There is a long history of hospitality on the site of St Giles in the Fields stretching back far earlier than the Notes coffee barrow. But Rosie & Joe is a lovely iteration to that tradition. There’s a definite focus on tea at Rosie & Joe but the coffee is roasted by Square Mile and prepared on a La Marzocco machine. There is also a good selection of food to nibble on (as well as more food stalls nearby on weekday lunchtimes). And although it is a cart, there are a few seats and tables dotted around so it is easy to sit back and enjoy your coffee while the world races by.
There’s the, perhaps slightly grim, history suggested by the fact that the ‘garden’ is significantly raised above the level of the pavement in parts. There’s the brickwork and stone walls of the church itself of course. The ‘ghost sign’ on a nearby building that is revealed to the coffee drinker by the fact that the tree between us and it has not yet got its summer leaves. And then the nod to the history of the site hinted at by the coffee cart itself: Since Matilda, wife of Henry I founded St Giles’ leprosy hospital on the site, a “cup of charity” was given to condemned prisoners as they made their way past St Giles on their way to their execution at Tyburn*. Very different now, but the tradition of refreshment for the traveller is continued.
But then a fire engine’s siren reminds you that you are in a cosmos, a universe filled with beautiful physics. You know whether the fire engine is approaching or has passed away from you from how the pitch of the sound changes as it goes past. The Doppler shift meaning that sound waves travelling towards you have a shorter wavelength (higher frequency, higher pitch) than those travelling away (longer wavelength, lower frequency, lower pitch). And part of the beauty of physics is that it is so universal; what works for sound also works for light. If an object emitting light is moving away from us, the light appears to have a longer wavelength (lower frequency, it is red-shifted) than if the same object were stationary or moving towards us where it would appear as if it emitted light with a shorter wavelength (higher frequency, blue shifted).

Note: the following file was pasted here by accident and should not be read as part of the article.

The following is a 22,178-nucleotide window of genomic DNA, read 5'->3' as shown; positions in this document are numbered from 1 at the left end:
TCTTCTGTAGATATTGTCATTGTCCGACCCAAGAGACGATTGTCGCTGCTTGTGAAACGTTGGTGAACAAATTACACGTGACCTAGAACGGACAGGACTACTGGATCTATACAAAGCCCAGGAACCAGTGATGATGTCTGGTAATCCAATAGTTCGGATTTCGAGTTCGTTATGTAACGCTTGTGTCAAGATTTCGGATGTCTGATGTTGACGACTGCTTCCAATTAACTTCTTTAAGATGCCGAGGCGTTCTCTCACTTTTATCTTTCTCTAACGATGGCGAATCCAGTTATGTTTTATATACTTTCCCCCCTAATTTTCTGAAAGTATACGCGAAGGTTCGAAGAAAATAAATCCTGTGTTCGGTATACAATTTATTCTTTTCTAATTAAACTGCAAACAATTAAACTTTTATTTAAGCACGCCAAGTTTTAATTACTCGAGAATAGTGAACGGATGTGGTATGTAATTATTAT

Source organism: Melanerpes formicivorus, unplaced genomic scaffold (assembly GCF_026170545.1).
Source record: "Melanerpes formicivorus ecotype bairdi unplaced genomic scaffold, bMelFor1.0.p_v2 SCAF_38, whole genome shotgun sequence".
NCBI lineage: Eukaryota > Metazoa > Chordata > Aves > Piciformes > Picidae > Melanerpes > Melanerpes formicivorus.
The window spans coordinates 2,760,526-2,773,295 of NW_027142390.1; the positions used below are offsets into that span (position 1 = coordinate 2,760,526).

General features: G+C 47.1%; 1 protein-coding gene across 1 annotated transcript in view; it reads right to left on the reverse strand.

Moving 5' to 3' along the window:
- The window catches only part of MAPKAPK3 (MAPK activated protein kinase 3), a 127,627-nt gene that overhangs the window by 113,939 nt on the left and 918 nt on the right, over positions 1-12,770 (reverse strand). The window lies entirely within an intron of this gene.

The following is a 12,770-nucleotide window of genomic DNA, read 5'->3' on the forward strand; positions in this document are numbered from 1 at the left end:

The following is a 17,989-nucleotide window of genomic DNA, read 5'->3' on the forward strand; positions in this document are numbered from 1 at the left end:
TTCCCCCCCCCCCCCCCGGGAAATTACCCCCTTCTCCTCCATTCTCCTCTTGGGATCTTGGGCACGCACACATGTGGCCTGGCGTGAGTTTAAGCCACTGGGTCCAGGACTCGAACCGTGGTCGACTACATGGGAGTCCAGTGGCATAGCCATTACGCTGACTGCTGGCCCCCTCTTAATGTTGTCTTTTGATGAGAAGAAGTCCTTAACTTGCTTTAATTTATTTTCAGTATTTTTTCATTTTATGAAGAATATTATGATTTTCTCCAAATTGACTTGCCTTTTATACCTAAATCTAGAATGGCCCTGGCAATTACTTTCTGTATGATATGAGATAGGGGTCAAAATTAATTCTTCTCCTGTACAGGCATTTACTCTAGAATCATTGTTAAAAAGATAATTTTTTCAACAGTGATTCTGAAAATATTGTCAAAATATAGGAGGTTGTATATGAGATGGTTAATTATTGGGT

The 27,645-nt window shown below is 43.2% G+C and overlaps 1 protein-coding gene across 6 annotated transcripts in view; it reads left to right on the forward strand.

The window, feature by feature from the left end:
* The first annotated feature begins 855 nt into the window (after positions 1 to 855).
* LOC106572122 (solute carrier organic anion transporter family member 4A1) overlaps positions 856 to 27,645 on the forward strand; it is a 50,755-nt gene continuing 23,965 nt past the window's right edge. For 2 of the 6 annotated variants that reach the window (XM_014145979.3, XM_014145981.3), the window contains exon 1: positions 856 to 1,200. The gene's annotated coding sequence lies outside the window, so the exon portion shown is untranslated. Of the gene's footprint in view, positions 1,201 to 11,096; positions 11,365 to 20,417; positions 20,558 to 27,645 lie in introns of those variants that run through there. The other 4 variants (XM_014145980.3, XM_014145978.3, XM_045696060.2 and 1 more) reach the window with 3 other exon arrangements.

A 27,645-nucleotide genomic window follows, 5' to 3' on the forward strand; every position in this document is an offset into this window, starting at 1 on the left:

The siren takes us from a consideration of inner stillness to a recognition of the scale of the universe. Which is rather apt for a cafe in a churchyard, where the architecture of a church is often designed to be read symbolically, from the person to their place in the grand scheme of things***. One great thing about this particular cafe though was how much there was to see that cannot be included in this cafe-physics review for reasons of space. The location truly rewards those who pay attention to what they notice here. I can only recommend that you take some time out, take your re-usable cup and go to find some time to enjoy your coffee (or tea) in this quiet space in central London.
*The London Encyclopaedia, 3rd Edition, Weinreb et al., 2008
**Astronomy, the evolving universe, 6th Edition, Zeilik, 1991
***How to read a church, Taylor, 2003
Rosie and Joe can be found in St Giles in the Fields churchyard, Monday-Friday.